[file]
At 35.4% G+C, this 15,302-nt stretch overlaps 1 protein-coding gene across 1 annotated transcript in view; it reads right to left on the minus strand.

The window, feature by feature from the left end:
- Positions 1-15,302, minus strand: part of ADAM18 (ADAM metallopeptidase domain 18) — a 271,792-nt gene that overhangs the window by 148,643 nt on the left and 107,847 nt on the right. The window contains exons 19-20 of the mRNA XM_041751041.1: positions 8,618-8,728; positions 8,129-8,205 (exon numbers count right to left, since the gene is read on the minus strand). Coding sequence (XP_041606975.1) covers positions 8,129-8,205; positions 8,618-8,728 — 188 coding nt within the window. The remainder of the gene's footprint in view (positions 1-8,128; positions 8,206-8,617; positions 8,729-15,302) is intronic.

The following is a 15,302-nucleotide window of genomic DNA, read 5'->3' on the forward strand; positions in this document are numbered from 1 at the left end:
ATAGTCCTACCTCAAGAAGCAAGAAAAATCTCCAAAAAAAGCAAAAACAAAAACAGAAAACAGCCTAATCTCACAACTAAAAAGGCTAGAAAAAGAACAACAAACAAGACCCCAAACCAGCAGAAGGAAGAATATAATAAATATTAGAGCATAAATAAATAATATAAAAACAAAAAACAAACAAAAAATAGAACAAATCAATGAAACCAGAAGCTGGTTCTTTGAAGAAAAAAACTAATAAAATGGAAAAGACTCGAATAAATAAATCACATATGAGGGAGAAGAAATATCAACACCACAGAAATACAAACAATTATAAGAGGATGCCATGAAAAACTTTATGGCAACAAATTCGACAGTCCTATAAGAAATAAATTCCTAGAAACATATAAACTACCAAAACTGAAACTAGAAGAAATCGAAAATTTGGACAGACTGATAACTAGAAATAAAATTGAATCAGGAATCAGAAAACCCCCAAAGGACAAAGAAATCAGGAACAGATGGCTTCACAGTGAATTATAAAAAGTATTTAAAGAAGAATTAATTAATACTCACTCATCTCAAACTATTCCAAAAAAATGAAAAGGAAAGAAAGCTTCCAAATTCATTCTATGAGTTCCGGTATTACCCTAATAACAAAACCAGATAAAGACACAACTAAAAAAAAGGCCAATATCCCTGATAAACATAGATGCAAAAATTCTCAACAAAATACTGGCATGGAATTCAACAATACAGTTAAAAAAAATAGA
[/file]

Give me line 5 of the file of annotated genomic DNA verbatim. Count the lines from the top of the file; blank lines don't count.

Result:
ATAGTCCTACCTCAAGAAGCAAGAAAAATCTCCAAAAAAAGCAAAAACAAAAACAGAAAACAGCCTAATCTCACAACTAAAAAGGCTAGAAAAAGAACAACAAACAAGACCCCAAACCAGCAGAAGGAAGAATATAATAAATATTAGAGCATAAATAAATAATATAAAAACAAAAAACAAACAAAAAATAGAACAAATCAATGAAACCAGAAGCTGGTTCTTTGAAGAAAAAAACTAATAAAATGGAAAAGACTCGAATAAATAAATCACATATGAGGGAGAAGAAATATCAACACCACAGAAATACAAACAATTATAAGAGGATGCCATGAAAAACTTTATGGCAACAAATTCGACAGTCCTATAAGAAATAAATTCCTAGAAACATATAAACTACCAAAACTGAAACTAGAAGAAATCGAAAATTTGGACAGACTGATAACTAGAAATAAAATTGAATCAGGAATCAGAAAACCCCCAAAGGACAAAGAAATCAGGAACAGATGGCTTCACAGTGAATTATAAAAAGTATTTAAAGAAGAATTAATTAATACTCACTCATCTCAAACTATTCCAAAAAAATGAAAAGGAAAGAAAGCTTCCAAATTCATTCTATGAGTTCCGGTATTACCCTAATAACAAAACCAGATAAAGACACAACTAAAAAAAAGGCCAATATCCCTGATAAACATAGATGCAAAAATTCTCAACAAAATACTGGCATGGAATTCAACAATACAGTTAAAAAAAATAGA